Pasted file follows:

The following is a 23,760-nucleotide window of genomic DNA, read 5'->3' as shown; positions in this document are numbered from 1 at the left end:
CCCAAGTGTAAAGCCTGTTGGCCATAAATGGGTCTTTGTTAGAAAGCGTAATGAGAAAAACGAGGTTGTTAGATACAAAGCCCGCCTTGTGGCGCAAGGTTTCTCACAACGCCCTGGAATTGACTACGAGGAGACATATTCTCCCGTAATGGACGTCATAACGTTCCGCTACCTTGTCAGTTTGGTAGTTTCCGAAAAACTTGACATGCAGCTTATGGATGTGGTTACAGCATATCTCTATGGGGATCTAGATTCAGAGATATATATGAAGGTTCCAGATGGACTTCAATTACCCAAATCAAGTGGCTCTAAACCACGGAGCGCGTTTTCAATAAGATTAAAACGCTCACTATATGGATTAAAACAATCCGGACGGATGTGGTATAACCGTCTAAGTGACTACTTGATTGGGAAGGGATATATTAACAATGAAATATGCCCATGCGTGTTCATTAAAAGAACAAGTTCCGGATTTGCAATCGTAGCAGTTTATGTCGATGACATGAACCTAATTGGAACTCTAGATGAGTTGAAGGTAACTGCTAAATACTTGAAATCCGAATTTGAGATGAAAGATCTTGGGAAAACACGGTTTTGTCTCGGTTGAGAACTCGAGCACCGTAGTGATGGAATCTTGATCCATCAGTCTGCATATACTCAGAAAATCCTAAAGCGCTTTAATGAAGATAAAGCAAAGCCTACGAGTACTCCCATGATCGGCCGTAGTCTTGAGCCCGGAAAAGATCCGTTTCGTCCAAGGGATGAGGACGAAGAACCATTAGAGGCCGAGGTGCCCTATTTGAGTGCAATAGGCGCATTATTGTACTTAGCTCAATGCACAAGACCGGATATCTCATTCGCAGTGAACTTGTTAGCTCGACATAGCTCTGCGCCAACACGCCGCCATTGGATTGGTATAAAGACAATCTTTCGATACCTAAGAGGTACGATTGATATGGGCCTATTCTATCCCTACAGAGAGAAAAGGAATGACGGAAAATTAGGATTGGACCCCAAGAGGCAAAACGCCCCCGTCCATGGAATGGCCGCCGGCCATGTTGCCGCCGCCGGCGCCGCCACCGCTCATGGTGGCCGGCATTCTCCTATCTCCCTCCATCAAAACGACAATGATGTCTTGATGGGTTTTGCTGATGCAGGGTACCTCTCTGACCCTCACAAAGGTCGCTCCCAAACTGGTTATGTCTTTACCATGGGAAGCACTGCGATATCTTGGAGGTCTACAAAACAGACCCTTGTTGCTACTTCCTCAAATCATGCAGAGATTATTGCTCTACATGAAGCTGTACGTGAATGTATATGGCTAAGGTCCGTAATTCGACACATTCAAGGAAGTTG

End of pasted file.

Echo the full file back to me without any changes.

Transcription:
The following is a 23,760-nucleotide window of genomic DNA, read 5'->3' as shown; positions in this document are numbered from 1 at the left end:
CCCAAGTGTAAAGCCTGTTGGCCATAAATGGGTCTTTGTTAGAAAGCGTAATGAGAAAAACGAGGTTGTTAGATACAAAGCCCGCCTTGTGGCGCAAGGTTTCTCACAACGCCCTGGAATTGACTACGAGGAGACATATTCTCCCGTAATGGACGTCATAACGTTCCGCTACCTTGTCAGTTTGGTAGTTTCCGAAAAACTTGACATGCAGCTTATGGATGTGGTTACAGCATATCTCTATGGGGATCTAGATTCAGAGATATATATGAAGGTTCCAGATGGACTTCAATTACCCAAATCAAGTGGCTCTAAACCACGGAGCGCGTTTTCAATAAGATTAAAACGCTCACTATATGGATTAAAACAATCCGGACGGATGTGGTATAACCGTCTAAGTGACTACTTGATTGGGAAGGGATATATTAACAATGAAATATGCCCATGCGTGTTCATTAAAAGAACAAGTTCCGGATTTGCAATCGTAGCAGTTTATGTCGATGACATGAACCTAATTGGAACTCTAGATGAGTTGAAGGTAACTGCTAAATACTTGAAATCCGAATTTGAGATGAAAGATCTTGGGAAAACACGGTTTTGTCTCGGTTGAGAACTCGAGCACCGTAGTGATGGAATCTTGATCCATCAGTCTGCATATACTCAGAAAATCCTAAAGCGCTTTAATGAAGATAAAGCAAAGCCTACGAGTACTCCCATGATCGGCCGTAGTCTTGAGCCCGGAAAAGATCCGTTTCGTCCAAGGGATGAGGACGAAGAACCATTAGAGGCCGAGGTGCCCTATTTGAGTGCAATAGGCGCATTATTGTACTTAGCTCAATGCACAAGACCGGATATCTCATTCGCAGTGAACTTGTTAGCTCGACATAGCTCTGCGCCAACACGCCGCCATTGGATTGGTATAAAGACAATCTTTCGATACCTAAGAGGTACGATTGATATGGGCCTATTCTATCCCTACAGAGAGAAAAGGAATGACGGAAAATTAGGATTGGACCCCAAGAGGCAAAACGCCCCCGTCCATGGAATGGCCGCCGGCCATGTTGCCGCCGCCGGCGCCGCCACCGCTCATGGTGGCCGGCATTCTCCTATCTCCCTCCATCAAAACGACAATGATGTCTTGATGGGTTTTGCTGATGCAGGGTACCTCTCTGACCCTCACAAAGGTCGCTCCCAAACTGGTTATGTCTTTACCATGGGAAGCACTGCGATATCTTGGAGGTCTACAAAACAGACCCTTGTTGCTACTTCCTCAAATCATGCAGAGATTATTGCTCTACATGAAGCTGTACGTGAATGTATATGGCTAAGGTCCGTAATTCGACACATTCAAGGAAGTTG